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ERIC Number: EJ822659
Record Type: Journal
Publication Date: 2008
Pages: 16
Abstractor: As Provided
Reference Count: 17
ISBN: N/A
ISSN: ISSN-1547-9714
A Perspective on a Management Information Systems (MIS) Program Review
Yew, Bee K.
Journal of Information Technology Education, v7 p299-314 2008
This paper highlights relevant curriculum issues that were identified in a Management Information Systems (MIS) program review undertaken by a group of business faculty in a small regional university. The program review was initiated to improve job marketability of graduates and student enrollment. The review process is described as a collective effort in continuous improvement in program planning and assessment. A reference framework on the technical-business orientation of the program is applied. The framework explains the varying degree of emphasis in technical/business knowledge and skills in Information Technology (IT) and Information Systems (IS) programs. Outcomes associated with the program review process include new elective courses in MIS Internship/Co-Op and Supply Chain Management and increased emphasis in both technical and business skills in MIS courses. The initial focus of this program review was to identify critical job skills for MIS majors through IT professional job descriptions and IT job market statistics. These sources of information led to several viewpoints that the program should emphasize more the "T" for technical skills. The "I" for business knowledge and skills in IT was overlooked or largely ignored. Further literature review on MIS (or IS) program reviews and IT outsourcing job trends indicated that business skills, such as communications and collaborative work skills, are important, and business knowledge in integrative value chain processes is valued by employers. Project management and system integration knowledge and skills are also valued as more enterprise applications are being implemented in business organizations. With perfect information, curriculum design or redesign decisions could be highly rational and effective. Information about job placement rates for graduates, feedback from alumnus, inputs from employers and recruiters, and IT job trends are useful for aligning curriculum with the job market. For a new program, this information is either not available or limited. Adopting the systems approach for decision analysis, student characteristics are examined as input to the program. A significant number of our incoming undergraduate business students have little or no background in IT, nor do they have a notable background in problem-solving and analytical skills. Therefore, a primary focus in developing technical programming skills is not expected to be an appropriate focus for this program. "Attractiveness" of the program to students is an enrollment issue that is also discussed during this process. To increase student enrollment to the program, the group identified IT certification program offering, student internship and co-op program, new courses, and recruitment strategies as important steps to follow through. (Contains 4 tables and 1 figure.)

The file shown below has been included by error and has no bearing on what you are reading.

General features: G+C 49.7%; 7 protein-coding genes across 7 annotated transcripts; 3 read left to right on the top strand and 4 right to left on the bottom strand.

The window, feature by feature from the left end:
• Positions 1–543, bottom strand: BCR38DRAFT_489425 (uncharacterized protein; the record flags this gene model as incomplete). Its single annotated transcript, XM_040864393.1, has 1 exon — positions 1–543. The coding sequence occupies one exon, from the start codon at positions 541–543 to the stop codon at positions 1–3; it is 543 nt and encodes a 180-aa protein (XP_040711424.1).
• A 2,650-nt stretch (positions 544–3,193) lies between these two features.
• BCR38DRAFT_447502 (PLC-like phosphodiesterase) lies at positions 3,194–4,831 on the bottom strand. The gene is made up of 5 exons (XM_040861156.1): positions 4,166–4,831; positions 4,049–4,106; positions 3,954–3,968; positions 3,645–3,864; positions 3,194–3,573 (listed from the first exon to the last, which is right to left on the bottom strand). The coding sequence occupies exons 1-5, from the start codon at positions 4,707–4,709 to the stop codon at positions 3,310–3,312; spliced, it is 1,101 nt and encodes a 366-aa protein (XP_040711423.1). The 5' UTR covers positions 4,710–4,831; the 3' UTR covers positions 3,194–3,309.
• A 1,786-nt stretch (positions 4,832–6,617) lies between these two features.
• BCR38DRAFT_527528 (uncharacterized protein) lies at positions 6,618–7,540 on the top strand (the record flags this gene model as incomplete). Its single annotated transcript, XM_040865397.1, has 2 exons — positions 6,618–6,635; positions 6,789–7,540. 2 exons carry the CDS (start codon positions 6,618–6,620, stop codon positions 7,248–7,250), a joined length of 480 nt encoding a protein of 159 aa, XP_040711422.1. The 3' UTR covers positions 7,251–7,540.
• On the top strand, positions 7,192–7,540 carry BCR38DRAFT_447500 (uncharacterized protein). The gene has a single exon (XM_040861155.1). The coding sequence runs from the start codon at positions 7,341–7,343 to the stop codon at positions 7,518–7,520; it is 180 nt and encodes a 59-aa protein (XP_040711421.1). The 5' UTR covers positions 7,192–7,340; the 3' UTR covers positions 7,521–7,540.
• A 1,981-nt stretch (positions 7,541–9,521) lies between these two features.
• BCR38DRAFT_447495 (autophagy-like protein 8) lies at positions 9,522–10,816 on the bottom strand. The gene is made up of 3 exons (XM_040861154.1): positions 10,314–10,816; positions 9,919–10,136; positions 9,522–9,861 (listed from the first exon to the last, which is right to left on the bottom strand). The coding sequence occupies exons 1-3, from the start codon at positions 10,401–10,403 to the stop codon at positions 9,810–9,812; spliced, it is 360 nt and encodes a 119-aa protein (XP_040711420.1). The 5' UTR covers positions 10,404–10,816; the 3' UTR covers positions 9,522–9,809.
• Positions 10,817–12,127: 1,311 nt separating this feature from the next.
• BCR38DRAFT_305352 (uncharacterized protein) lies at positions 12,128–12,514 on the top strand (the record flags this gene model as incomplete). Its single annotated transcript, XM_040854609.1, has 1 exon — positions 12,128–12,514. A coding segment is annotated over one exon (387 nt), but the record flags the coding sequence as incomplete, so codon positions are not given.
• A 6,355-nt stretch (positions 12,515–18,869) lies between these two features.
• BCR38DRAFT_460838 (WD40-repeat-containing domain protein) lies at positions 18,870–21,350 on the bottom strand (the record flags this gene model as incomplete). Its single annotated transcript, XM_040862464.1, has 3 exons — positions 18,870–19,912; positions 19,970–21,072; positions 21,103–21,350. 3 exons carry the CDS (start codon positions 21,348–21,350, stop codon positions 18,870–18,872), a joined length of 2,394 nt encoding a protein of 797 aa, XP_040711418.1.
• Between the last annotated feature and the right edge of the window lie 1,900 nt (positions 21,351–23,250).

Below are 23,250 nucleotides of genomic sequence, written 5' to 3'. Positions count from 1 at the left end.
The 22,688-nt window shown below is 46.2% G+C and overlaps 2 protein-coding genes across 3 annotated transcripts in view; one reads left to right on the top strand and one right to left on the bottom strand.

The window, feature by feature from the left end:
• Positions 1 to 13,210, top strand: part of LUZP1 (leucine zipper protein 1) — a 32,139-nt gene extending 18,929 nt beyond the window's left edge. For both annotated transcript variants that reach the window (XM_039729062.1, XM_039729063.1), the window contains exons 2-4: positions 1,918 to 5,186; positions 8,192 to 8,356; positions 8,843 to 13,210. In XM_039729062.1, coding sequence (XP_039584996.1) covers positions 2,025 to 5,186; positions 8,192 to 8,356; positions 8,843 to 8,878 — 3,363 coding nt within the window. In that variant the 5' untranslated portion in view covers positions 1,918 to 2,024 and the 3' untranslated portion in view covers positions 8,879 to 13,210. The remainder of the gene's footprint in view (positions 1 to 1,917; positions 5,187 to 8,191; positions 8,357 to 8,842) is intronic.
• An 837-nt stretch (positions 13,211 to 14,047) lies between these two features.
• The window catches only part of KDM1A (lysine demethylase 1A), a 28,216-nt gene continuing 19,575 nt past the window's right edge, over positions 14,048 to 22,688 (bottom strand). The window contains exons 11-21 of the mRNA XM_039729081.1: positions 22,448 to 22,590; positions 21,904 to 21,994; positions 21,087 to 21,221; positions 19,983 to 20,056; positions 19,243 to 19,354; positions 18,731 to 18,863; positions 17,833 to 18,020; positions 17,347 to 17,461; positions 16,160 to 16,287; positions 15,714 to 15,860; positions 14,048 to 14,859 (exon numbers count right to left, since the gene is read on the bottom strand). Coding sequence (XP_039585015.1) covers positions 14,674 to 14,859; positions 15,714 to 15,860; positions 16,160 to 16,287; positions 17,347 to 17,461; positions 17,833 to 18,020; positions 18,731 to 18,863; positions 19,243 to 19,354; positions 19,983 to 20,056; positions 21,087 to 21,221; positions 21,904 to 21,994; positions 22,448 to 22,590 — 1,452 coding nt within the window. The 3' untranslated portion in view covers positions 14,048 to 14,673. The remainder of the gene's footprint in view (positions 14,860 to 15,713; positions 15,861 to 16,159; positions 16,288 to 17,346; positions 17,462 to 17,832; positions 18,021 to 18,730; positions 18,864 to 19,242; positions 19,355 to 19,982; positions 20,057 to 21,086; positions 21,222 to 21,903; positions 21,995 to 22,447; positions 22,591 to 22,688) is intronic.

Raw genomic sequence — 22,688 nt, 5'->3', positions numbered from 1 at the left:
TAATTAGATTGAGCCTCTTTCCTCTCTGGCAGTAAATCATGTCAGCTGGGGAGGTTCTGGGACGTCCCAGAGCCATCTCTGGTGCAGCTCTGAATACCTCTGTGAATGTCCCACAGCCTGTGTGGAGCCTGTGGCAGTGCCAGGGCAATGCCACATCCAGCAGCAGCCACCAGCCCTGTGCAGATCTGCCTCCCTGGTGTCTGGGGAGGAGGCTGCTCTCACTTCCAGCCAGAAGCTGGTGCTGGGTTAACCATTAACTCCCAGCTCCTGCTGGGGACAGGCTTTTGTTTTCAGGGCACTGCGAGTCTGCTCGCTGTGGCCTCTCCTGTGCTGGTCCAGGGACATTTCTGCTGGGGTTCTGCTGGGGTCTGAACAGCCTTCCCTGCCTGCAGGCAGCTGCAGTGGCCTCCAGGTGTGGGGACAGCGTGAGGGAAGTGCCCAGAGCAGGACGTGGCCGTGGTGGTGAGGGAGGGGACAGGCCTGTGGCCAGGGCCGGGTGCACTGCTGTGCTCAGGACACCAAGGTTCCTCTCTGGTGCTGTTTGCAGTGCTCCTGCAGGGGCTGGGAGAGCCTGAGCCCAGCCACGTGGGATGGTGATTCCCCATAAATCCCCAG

Informing Science Institute. 131 Brookhill Court, Santa Rosa, CA 95409. Tel: 707-537-2211; Fax: 480-247-5724; Web site: http://JITE.org
Publication Type: Journal Articles; Reports - Descriptive
Education Level: Higher Education; Postsecondary Education
Audience: N/A
Language: English
Sponsor: N/A
Authoring Institution: N/A
Identifiers - Location: North Carolina